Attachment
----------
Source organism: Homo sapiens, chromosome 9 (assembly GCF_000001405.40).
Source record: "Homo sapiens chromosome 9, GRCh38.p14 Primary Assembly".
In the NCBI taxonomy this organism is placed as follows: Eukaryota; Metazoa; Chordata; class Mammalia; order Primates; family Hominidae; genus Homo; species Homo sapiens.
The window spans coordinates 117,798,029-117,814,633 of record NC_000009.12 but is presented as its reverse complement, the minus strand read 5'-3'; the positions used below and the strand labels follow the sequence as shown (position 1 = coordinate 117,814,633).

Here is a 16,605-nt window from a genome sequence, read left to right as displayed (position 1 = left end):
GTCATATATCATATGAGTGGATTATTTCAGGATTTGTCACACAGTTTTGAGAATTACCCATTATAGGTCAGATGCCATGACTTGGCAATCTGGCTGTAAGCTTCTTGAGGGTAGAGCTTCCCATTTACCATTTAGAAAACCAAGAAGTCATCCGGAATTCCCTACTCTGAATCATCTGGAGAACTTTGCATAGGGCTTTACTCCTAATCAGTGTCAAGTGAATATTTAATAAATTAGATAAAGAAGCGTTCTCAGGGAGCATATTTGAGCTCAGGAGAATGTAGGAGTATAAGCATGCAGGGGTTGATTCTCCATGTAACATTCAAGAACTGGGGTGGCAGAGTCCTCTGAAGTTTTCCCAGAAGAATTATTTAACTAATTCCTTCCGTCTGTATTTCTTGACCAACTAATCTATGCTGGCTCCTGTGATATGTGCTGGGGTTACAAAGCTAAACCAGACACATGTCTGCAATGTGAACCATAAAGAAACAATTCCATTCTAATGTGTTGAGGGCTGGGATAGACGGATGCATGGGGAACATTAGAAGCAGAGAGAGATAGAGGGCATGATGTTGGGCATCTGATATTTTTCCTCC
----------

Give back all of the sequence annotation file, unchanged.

Source organism: Homo sapiens, chromosome 9 (assembly GCF_000001405.40).
Source record: "Homo sapiens chromosome 9, GRCh38.p14 Primary Assembly".
In the NCBI taxonomy this organism is placed as follows: Eukaryota; Metazoa; Chordata; class Mammalia; order Primates; family Hominidae; genus Homo; species Homo sapiens.
The window spans coordinates 117,798,029-117,814,633 of record NC_000009.12 but is presented as its reverse complement, the minus strand read 5'-3'; the positions used below and the strand labels follow the sequence as shown (position 1 = coordinate 117,814,633).

Here is a 16,605-nt window from a genome sequence, read left to right as displayed (position 1 = left end):
GTCATATATCATATGAGTGGATTATTTCAGGATTTGTCACACAGTTTTGAGAATTACCCATTATAGGTCAGATGCCATGACTTGGCAATCTGGCTGTAAGCTTCTTGAGGGTAGAGCTTCCCATTTACCATTTAGAAAACCAAGAAGTCATCCGGAATTCCCTACTCTGAATCATCTGGAGAACTTTGCATAGGGCTTTACTCCTAATCAGTGTCAAGTGAATATTTAATAAATTAGATAAAGAAGCGTTCTCAGGGAGCATATTTGAGCTCAGGAGAATGTAGGAGTATAAGCATGCAGGGGTTGATTCTCCATGTAACATTCAAGAACTGGGGTGGCAGAGTCCTCTGAAGTTTTCCCAGAAGAATTATTTAACTAATTCCTTCCGTCTGTATTTCTTGACCAACTAATCTATGCTGGCTCCTGTGATATGTGCTGGGGTTACAAAGCTAAACCAGACACATGTCTGCAATGTGAACCATAAAGAAACAATTCCATTCTAATGTGTTGAGGGCTGGGATAGACGGATGCATGGGGAACATTAGAAGCAGAGAGAGATAGAGGGCATGATGTTGGGCATCTGATATTTTTCCTCC